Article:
And, indeed, we see the insufficiency of such sad extremes even in the next name among the major poets; we see the Swinburnian parody of mediævalism, the inverted Catholicism of the decadents, struggling to get back somehow on its feet. The æsthetic school had, not quite unjustly, the name of mere dilettanti. But it is fair to say that in the next of them, a workman and a tradesman, we already feel something of that return to real issues leading up to the real revolts that broke up Victorianism at last. In the mere art of words, indeed, William Morris carried much further than Swinburne or Rossetti the mere imitation of stiff mediæval ornament. The other mediævalists had their modern moments; which were (if they had only known it) much more mediæval than their mediæval moments. Swinburne could write--

"We shall see Buonaparte the bastard
Kick heels with his throat in a rope."

One has an uneasy feeling that William Morris would have written something like--

"And the kin of the ill king Bonaparte
Hath a high gallows for all his part."

Rossetti could, for once in a way, write poetry about a real woman and call her "Jenny." One has a disturbed suspicion that Morris would have called her "Jehanne."

But all that seems at first more archaic and decorative about Morris really arose from the fact that he was more virile and real than either Swinburne or Rossetti. It arose from the fact that he really was, what he so often called himself, a craftsman. He had enough masculine strength to be tidy: that is, after the masculine manner, tidy about his own trade. If his poems were too like wallpapers, it was because he really could make wallpapers. He knew that lines of poetry ought to be in a row, as palings ought to be in a row; and he knew that neither palings nor poetry looks any the worse for being simple or even severe. In a sense Morris was all the more creative because he felt the hard limits of creation as he would have felt them if he were not working in words but in wood; and if he was unduly dominated by the mere conventions of the mediævals, it was largely because they were (whatever else they were) the very finest fraternity of free workmen the world is ever likely to see.

The very things that were urged against Morris are in this sense part of his ethical importance; part of the more promising and wholesome turn he was half unconsciously giving to the movement of modern art. His hazier fellow-Socialists blamed him because he made money; but this was at least in some degree because he made other things to make money: it was part of the real and refreshing fact that at last an æsthete had appeared who could make something. If he was a capitalist, at least he was what later capitalists cannot or will not be--something higher than a capitalist, a tradesman. As compared with aristocrats like Swinburne or aliens like Rossetti, he was vitally English and vitally Victorian. He inherits some of that paradoxical glory which Napoleon gave reluctantly to a nation of shopkeepers. He was the last of that nation; he did not go out golfing: like that founder of the artistic shopman, Samuel Richardson, "he kept his shop, and his shop kept him." The importance of his Socialism can easily be exaggerated. Among other lesser points, he was not a Socialist; he was a sort of Dickensian anarchist. His instinct for titles was always exquisite. It is part of his instinct of decoration: for on a page the title always looks important and the printed mass of matter a mere dado under it. And no one had ever nobler titles than _The Roots of the Mountains_ or _The Wood at the End of the World_. The reader feels he hardly need read the fairy-tale because the title is so suggestive. But, when all is said, he never chose a better title than that of his social Utopia, _News from Nowhere_. He wrote it while the last Victorians were already embarked on their bold task of fixing the future--of narrating to-day what has happened to-morrow. They named their books by cold titles suggesting straight corridors of marble--titles like _Looking Backward_. But Morris was an artist as well as an anarchist. _News from Nowhere_ is an irresponsible title; and it is an irresponsible book. It does not describe the problem solved; it does not describe wealth either wielded by the State or divided equally among the citizens. It simply describes an undiscovered country where every one feels good-natured all day. That he could even dream so is his true dignity as a poet. He was the first of the Æsthetes to smell mediævalism as a smell of the morning; and not as a mere scent of decay.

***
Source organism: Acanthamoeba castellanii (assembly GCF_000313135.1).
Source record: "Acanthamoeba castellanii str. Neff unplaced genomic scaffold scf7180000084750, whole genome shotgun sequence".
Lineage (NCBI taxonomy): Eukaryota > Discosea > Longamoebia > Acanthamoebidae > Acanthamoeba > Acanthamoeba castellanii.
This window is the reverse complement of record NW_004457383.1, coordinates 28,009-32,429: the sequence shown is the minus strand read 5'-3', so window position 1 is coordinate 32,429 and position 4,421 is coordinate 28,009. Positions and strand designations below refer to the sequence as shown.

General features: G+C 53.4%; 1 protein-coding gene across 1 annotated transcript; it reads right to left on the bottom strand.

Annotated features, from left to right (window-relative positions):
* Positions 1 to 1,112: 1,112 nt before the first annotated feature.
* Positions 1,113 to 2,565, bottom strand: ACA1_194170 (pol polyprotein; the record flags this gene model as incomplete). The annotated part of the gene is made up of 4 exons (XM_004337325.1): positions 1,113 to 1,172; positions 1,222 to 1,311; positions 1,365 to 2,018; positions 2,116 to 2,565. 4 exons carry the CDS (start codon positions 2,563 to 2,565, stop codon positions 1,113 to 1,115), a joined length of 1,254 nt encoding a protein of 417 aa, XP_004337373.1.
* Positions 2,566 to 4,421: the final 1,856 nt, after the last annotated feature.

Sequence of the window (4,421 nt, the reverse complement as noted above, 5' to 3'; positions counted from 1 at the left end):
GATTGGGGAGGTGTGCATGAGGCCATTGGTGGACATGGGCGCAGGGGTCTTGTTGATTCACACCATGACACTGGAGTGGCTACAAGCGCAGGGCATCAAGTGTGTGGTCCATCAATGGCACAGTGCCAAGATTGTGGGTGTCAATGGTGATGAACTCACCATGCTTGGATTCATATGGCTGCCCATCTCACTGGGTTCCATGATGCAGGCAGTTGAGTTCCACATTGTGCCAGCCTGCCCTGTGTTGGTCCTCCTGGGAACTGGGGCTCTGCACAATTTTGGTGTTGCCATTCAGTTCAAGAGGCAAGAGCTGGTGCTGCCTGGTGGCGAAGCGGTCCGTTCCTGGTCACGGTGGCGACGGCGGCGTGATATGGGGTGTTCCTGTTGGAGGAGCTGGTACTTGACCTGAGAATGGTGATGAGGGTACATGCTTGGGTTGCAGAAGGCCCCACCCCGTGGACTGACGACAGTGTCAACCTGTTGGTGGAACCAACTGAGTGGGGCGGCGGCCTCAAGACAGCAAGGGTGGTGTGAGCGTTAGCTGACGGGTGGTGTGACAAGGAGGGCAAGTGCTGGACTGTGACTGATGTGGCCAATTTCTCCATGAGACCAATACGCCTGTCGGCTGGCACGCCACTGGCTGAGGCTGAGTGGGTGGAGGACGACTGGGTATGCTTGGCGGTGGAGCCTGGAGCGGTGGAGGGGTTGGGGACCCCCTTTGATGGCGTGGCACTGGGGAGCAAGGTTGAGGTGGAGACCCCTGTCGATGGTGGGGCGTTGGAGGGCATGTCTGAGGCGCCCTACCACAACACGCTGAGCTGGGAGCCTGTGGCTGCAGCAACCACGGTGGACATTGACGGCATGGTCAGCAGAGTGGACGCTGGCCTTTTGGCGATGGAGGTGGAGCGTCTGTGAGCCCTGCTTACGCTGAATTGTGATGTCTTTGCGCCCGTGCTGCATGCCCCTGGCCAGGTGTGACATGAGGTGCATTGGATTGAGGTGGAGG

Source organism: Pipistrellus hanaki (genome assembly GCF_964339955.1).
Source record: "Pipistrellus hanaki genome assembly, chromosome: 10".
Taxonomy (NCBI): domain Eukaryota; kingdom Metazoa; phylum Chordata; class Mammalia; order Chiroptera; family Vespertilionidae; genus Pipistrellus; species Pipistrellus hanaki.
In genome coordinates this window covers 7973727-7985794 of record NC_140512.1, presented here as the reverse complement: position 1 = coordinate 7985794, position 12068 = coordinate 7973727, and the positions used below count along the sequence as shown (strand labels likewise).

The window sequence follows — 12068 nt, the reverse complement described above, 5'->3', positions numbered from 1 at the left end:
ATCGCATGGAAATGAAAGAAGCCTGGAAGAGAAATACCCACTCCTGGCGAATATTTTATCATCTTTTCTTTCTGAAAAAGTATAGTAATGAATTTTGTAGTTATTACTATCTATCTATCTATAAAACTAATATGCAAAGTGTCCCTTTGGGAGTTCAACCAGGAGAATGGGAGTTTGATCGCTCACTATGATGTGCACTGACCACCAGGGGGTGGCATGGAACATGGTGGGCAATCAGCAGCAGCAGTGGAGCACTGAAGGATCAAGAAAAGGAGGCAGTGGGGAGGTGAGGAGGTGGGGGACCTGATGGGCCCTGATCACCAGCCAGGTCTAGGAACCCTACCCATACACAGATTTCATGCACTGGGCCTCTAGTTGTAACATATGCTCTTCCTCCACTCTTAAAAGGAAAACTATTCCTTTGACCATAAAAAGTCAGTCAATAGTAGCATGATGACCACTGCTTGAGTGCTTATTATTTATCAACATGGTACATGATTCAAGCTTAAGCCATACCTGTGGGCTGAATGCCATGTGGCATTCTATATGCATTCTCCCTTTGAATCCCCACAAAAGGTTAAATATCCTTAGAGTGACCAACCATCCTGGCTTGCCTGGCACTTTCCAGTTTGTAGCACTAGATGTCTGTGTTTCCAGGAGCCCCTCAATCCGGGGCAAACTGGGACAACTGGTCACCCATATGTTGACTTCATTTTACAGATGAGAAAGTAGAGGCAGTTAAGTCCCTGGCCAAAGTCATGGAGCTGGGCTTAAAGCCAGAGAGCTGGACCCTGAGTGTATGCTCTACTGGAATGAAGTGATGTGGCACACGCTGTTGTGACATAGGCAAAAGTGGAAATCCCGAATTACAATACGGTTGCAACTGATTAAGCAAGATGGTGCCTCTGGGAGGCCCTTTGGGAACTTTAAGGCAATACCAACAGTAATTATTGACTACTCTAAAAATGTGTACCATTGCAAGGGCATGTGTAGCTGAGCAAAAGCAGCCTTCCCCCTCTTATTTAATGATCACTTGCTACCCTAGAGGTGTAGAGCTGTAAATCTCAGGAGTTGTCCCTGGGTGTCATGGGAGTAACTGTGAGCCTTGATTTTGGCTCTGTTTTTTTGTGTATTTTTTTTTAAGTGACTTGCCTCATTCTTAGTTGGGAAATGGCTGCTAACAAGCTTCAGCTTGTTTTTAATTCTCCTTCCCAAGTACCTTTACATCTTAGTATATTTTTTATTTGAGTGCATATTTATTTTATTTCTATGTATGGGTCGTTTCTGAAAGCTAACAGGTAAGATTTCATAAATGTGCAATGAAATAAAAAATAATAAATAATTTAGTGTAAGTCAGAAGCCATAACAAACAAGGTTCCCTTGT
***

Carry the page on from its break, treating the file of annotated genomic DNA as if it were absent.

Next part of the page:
With him the poetry that had been peculiarly Victorian practically ends; and, on the whole, it is a happy ending. There are many other minor names of major importance; but for one reason or other they do not derive from the schools that had dominated this epoch as such. Thus Thompson, the author of _The City of Dreadful Night_, was a fine poet; but his pessimism combined with a close pugnacity does not follow any of the large but loose lines of the Swinburnian age. But he was a great person--he knew how to be democratic in the dark. Thus Coventry Patmore was a much greater person. He was bursting with ideas, like Browning--and truer ideas as a rule. He was as eccentric and florid and Elizabethan as Browning; and often in moods and metres that even Browning was never wild enough to think of. No one will ever forget the first time he read Patmore's hint that the cosmos is a thing that God made huge only "to make dirt cheap"; just as nobody will ever forget the sudden shout he uttered when he first heard Mrs. Todgers asked for the rough outline of a wooden leg. These things are not jokes, but discoveries. But the very fact that Patmore was, as it were, the Catholic Browning, keeps him out of the Victorian atmosphere as such. The Victorian English simply thought him an indecent sentimentalist, as they did all the hot and humble religious diarists of Italy or Spain. Something of the same fate followed the most powerful of that last Victorian group who were called "Minor Poets." They numbered many other fine artists: notably Mr. William Watson, who is truly Victorian in that he made a manly attempt to tread down the decadents and return to the right reason of Wordsworth--

"I have not paid the world

The evil and the insolent courtesy

Of offering it my baseness as a gift."

But none of them were able even to understand Francis Thompson; his sky-scraping humility, his mountains of mystical detail, his occasional and unashamed weakness, his sudden and sacred blasphemies. Perhaps the shortest definition of the Victorian Age is that he stood outside it.